Cape Town - The most successful Twitter campaign yet organised in South Africa and one of the biggest of its kind in the world has created a “global conversation” about the rhino’s desperate plight.
Conservation group WWF-SA’s “#iam4rhinos” campaign – designed to highlight the issue of poaching, raise worldwide awareness for the five rhino species and promote World Rhino Day on Sunday – took the social media platform by storm.
The hashtag trended on the South African Twittersphere for at least six days. Last weekend, it also trended briefly at number one worldwide – “a phenomenal accomplishment for a campaign emanating from South Africa”, the group said.
The hashtag set a number of records, including the highest number of tweets cast for a single campaign in South Africa – well over 150 000. The hashtag also made more than 320 million impressions (the number of times it was delivered to Twitter timelines).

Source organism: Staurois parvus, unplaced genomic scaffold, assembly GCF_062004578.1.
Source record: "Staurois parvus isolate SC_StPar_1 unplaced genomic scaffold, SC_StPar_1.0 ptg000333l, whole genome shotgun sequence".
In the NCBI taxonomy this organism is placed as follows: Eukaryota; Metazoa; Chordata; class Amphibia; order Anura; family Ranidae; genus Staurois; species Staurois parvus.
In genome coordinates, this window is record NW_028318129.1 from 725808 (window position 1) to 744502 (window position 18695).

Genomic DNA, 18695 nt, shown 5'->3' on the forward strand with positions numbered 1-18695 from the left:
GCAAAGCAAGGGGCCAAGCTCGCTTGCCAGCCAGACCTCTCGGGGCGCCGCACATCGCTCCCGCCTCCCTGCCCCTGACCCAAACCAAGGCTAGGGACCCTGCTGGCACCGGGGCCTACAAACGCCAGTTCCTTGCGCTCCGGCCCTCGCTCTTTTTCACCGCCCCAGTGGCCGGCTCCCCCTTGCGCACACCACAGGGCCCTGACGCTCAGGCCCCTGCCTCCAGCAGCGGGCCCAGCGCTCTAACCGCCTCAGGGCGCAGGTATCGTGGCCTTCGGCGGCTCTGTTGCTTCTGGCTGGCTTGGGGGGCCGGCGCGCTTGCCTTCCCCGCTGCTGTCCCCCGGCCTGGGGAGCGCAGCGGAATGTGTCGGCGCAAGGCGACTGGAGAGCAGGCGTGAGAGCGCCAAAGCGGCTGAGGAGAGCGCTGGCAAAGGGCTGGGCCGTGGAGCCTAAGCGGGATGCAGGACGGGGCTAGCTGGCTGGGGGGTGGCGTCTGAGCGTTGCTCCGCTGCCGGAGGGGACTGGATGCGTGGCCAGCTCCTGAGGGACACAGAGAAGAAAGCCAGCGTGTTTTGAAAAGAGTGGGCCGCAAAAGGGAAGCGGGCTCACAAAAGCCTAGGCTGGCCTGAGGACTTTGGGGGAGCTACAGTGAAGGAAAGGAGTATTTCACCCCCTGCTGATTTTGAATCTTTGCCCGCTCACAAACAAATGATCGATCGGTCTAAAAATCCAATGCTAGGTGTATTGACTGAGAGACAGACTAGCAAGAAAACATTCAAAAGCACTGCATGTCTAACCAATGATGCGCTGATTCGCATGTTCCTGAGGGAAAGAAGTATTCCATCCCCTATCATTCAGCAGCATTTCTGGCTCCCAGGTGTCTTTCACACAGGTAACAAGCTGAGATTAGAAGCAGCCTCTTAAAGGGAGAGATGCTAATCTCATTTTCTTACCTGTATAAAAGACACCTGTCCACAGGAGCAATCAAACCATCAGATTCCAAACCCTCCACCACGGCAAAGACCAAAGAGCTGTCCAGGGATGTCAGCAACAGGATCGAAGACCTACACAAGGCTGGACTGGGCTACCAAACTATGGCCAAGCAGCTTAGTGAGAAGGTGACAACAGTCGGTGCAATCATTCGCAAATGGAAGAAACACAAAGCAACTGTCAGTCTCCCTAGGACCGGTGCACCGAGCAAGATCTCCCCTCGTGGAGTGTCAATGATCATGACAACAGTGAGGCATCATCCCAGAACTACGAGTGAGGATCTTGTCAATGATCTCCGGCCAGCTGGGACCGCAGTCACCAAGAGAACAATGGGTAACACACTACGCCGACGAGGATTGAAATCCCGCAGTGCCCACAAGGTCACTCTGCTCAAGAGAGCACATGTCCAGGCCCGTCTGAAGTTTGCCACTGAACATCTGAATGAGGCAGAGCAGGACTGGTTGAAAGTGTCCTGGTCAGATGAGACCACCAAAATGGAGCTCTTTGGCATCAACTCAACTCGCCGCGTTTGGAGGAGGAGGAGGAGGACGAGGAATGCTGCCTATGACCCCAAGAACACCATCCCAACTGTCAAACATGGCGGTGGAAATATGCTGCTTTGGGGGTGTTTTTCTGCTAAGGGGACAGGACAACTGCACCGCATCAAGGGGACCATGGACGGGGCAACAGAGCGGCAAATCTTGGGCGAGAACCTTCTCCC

The conservation group reported that the virtual world had united behind the campaign, which was also endorsed by a host of national and international sports stars and celebrities, ranging from Gary Player, Bryan Habana, Gareth Cliff and Trevor Noah to Ricky Gervais, Stephen Fry, Kirstie Alley, former rock stars The Who and a number of Bollywood stars, including Abhishek Bachchan.
Boxing legend Lennox Lewis promised to answer any questions directed at him within half an hour that were tagged #iam4rhinos, but the response was so overwhelming he had to promise to return at a later stage to answer those questions he couldn’t get to.
WWF-SA chief executive Dr Morné du Plessis said the group had been “blown away by the groundswell of enthusiasm and encouragement received through #iam4rhinos”.
Tweets were cast from 103 countries, including Vietnam – the world’s biggest market for rhino horn.
WWF-SA worked with web and social media company Flow Communications to create the campaign.
“The campaign got people talking about rhinos like never before,” said chief executive Tara Turkington.
l The www.iam4rhinos.com website will remain live. - Cape Argus